Posts Tagged ‘orange twin’

Great Lakes at Magnet

Great Lakes hail from Brooklyn and have just released new record Wild Vision. MAGNET’s got you covered if you’re a newbie to Great Lakes, since today we’re offering a free download and stream of “Bird Flying.” A dark and spinning rock tune, “Bird Flying” is the perfect introduction to the band’s intimate-yet-psychedelic style. Check it out below.


Great Lakes at Independent Clauses

Growing up, my mother always made me listen to her music: Bad Company, The Eagles, The Police, etc. Often, I petitioned for listening to “cooler” music, but now I take those words back. I find myself regularly in the mood for some classic rock, and I now understand that you honestly can’t get any cooler than such true examples of rock & roll. The band Great Lakes echoes ‘70s and ‘80s rock & roll while making a sound all their own.Great Lakes’ 5th album release Wild Vision combines the true essence of rock & roll with country instrumentation and a bent towards nature.

“Bird Flying” and “Wild Again” are great reflections of the classic rock & roll vibe with a twist. “Bird Flying” begins with an electric guitar opener that oozes sex appeal. The electric guitar pops back in midway through the song and again at the end. Although the solos are not quite as long as The Eagles’ “Hotel California” solo, Great Lakes’ use of the electric guitar is just as seductive. “Wild Again” uses drums, bass, electric guitar, pedal steel, synthesizer, and even cello to create a very full rock & roll sound with moments of dissonance. The entire song builds to a climax at the end following the last chorus. Picture it: the lyrics “I want to be Wild again/ wild again/ wild again” repeat as the instruments go wild into this magnificent, all-instruments on-deck-outro (with space sounds, to boot)!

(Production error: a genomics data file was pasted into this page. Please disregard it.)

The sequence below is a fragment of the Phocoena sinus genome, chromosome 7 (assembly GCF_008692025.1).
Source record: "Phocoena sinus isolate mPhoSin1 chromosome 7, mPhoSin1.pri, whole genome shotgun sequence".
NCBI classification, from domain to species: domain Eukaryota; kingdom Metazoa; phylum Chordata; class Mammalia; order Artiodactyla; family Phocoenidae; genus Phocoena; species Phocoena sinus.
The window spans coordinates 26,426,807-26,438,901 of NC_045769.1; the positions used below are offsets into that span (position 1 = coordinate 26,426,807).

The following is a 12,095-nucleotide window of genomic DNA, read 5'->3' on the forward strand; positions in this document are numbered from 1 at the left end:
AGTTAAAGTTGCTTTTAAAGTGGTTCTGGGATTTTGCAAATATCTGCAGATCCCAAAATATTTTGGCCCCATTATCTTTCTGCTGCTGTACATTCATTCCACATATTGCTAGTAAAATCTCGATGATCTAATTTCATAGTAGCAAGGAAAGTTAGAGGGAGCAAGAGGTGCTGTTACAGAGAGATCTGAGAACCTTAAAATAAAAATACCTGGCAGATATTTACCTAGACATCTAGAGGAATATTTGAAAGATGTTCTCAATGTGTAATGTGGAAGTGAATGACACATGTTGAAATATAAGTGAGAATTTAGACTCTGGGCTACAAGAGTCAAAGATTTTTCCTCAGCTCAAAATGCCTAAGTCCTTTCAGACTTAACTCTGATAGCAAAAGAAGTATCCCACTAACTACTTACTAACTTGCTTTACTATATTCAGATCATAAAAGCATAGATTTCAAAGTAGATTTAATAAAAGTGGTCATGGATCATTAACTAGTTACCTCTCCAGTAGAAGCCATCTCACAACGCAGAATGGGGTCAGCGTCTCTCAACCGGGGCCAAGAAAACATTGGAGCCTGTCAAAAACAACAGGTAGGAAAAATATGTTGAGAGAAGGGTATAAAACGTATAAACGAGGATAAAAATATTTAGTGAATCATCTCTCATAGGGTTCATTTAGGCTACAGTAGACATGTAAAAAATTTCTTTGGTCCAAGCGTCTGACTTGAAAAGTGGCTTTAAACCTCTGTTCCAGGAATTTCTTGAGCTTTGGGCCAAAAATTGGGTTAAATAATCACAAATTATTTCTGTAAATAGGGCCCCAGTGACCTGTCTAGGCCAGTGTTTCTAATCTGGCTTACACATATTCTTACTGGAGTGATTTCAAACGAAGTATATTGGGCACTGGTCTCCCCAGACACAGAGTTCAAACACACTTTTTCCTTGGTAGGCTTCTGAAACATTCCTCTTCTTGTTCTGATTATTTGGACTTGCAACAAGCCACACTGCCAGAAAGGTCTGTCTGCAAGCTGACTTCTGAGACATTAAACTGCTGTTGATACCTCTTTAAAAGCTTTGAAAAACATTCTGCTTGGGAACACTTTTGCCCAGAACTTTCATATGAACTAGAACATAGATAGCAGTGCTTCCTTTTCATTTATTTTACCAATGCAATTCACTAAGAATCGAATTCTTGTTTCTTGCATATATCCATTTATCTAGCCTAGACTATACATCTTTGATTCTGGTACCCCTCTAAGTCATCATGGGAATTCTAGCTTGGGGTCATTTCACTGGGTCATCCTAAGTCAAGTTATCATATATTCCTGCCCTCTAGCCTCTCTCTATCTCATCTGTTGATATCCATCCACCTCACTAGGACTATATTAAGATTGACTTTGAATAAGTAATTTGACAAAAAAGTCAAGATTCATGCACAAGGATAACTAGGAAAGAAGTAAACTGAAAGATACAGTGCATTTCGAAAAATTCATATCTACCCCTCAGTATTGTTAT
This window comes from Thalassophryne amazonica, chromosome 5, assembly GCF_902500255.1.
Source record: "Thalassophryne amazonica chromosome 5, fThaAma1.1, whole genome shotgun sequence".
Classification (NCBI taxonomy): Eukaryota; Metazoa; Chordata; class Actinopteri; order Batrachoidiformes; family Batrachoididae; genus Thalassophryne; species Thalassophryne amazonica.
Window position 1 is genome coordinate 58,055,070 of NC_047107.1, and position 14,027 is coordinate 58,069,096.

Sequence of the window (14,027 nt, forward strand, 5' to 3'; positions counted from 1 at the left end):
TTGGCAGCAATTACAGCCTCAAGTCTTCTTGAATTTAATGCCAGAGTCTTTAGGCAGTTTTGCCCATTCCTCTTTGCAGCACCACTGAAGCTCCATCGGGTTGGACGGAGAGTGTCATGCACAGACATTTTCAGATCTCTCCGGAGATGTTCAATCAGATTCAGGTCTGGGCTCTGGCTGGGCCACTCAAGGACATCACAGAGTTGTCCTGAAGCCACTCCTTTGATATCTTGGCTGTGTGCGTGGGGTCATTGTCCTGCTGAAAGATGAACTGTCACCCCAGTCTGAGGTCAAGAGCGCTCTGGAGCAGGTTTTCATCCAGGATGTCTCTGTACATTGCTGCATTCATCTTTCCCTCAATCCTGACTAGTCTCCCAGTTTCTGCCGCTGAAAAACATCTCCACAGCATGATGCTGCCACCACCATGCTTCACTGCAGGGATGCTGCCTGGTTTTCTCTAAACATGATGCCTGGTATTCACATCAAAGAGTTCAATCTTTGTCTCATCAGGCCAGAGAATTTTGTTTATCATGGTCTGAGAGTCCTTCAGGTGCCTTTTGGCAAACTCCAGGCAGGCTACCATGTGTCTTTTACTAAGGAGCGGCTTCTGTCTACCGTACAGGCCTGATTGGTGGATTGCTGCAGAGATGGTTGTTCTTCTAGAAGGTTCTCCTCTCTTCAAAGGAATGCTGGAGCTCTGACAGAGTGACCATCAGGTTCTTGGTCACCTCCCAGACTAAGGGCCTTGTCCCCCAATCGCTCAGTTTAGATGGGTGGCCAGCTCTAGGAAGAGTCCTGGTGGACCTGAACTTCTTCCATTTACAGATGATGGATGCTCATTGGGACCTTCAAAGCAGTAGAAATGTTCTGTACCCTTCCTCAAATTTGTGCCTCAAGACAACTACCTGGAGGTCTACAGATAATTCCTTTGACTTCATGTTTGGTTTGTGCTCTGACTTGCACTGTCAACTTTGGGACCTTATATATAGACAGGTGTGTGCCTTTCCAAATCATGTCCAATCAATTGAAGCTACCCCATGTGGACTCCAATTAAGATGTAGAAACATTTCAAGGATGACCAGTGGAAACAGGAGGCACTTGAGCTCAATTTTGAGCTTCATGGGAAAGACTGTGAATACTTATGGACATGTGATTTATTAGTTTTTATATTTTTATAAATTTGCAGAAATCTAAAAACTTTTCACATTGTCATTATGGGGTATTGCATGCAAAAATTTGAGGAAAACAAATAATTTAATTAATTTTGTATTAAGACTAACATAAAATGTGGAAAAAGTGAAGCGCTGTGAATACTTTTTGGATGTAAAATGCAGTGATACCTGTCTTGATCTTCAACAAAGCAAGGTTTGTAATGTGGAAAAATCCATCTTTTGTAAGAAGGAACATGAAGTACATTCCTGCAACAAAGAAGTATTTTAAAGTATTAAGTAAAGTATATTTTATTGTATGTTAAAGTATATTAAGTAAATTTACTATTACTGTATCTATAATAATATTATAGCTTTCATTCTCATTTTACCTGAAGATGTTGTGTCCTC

“Beauties of the Way,” “Blood on my Tooth,” and “Shot at and Missed” are unique rock & roll experiences. “Beauties of the Way” begins with a drums/guitar beat that instantly reminds me of ‘90s hit “The Way” by Fastball. As the song continues, more guitars and a pedal steel are added. By the end of the track, the initial ‘90s beat is long forgotten and the electric guitar leads the way to another far-out ending. “Blood on my Tooth” has more of a toned-down sound with minimal percussion and a great acoustic guitar rhythm. Then out of nowhere comes this funky, Doors-esque bass line. The lyrics in “Blood on my Tooth” are also very rock & roll: “You shouldn’t have asked if you did not want to get hurt.” “Shot at and Missed” throws you yet again into their funky rock & roll world and includes fun lyrics like, “To the wild/I Go”.

“Kin to the Mountain,” “Nature is Always True” and “I Stay, You Go” have more of a country rock feel, similar to the The Eagles, established through their instrumentation. These songs feature the acoustic guitar and pedal steel more than the other tracks. Great Lakes still maintained their rock sound in these tracks, they just toned it down a bit and featured more acoustic instruments. By softening up their instrumentation, listeners are also enabled to take more notice to the harmonic male/female vocal combination and poetic lyrics.

The lyrics and titles of Wild Vision’s tracks expose Great Lakes’ bent towards nature. I mean, with a name like Great Lakes and an album like Wild Visions, the focus on nature is already pretty evident. “Swim the River,” “Bird Flying,” “Kin to the Mountain,” “Wild Again,” and “Nature is Always True” are the titles of the first five songs–all related to nature. “Kin to the Mountain” contains some of the best nature-focused lyrics on the album, opening with the chorus: “I am kin to the mountain/ kin to the sea/ my name is lightning/ wild vision I’ve seen.” That is a lyric to chew on.